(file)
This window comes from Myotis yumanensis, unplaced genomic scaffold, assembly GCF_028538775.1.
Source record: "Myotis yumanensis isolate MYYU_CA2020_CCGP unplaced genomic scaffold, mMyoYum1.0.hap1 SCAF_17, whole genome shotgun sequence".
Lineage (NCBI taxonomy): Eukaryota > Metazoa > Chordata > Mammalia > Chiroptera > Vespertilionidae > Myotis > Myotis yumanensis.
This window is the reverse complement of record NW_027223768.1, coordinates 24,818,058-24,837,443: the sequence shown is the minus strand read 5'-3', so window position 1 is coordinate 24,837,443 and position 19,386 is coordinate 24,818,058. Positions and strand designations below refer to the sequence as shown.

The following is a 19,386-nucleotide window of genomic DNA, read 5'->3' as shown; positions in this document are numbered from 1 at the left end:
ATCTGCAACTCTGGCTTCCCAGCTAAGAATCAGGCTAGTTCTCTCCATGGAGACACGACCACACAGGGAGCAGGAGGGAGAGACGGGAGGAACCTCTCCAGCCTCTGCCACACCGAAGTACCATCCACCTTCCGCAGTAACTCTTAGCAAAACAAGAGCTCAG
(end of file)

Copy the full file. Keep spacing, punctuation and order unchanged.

This window comes from Myotis yumanensis, unplaced genomic scaffold, assembly GCF_028538775.1.
Source record: "Myotis yumanensis isolate MYYU_CA2020_CCGP unplaced genomic scaffold, mMyoYum1.0.hap1 SCAF_17, whole genome shotgun sequence".
Lineage (NCBI taxonomy): Eukaryota > Metazoa > Chordata > Mammalia > Chiroptera > Vespertilionidae > Myotis > Myotis yumanensis.
This window is the reverse complement of record NW_027223768.1, coordinates 24,818,058-24,837,443: the sequence shown is the minus strand read 5'-3', so window position 1 is coordinate 24,837,443 and position 19,386 is coordinate 24,818,058. Positions and strand designations below refer to the sequence as shown.

The following is a 19,386-nucleotide window of genomic DNA, read 5'->3' as shown; positions in this document are numbered from 1 at the left end:
ATCTGCAACTCTGGCTTCCCAGCTAAGAATCAGGCTAGTTCTCTCCATGGAGACACGACCACACAGGGAGCAGGAGGGAGAGACGGGAGGAACCTCTCCAGCCTCTGCCACACCGAAGTACCATCCACCTTCCGCAGTAACTCTTAGCAAAACAAGAGCTCAG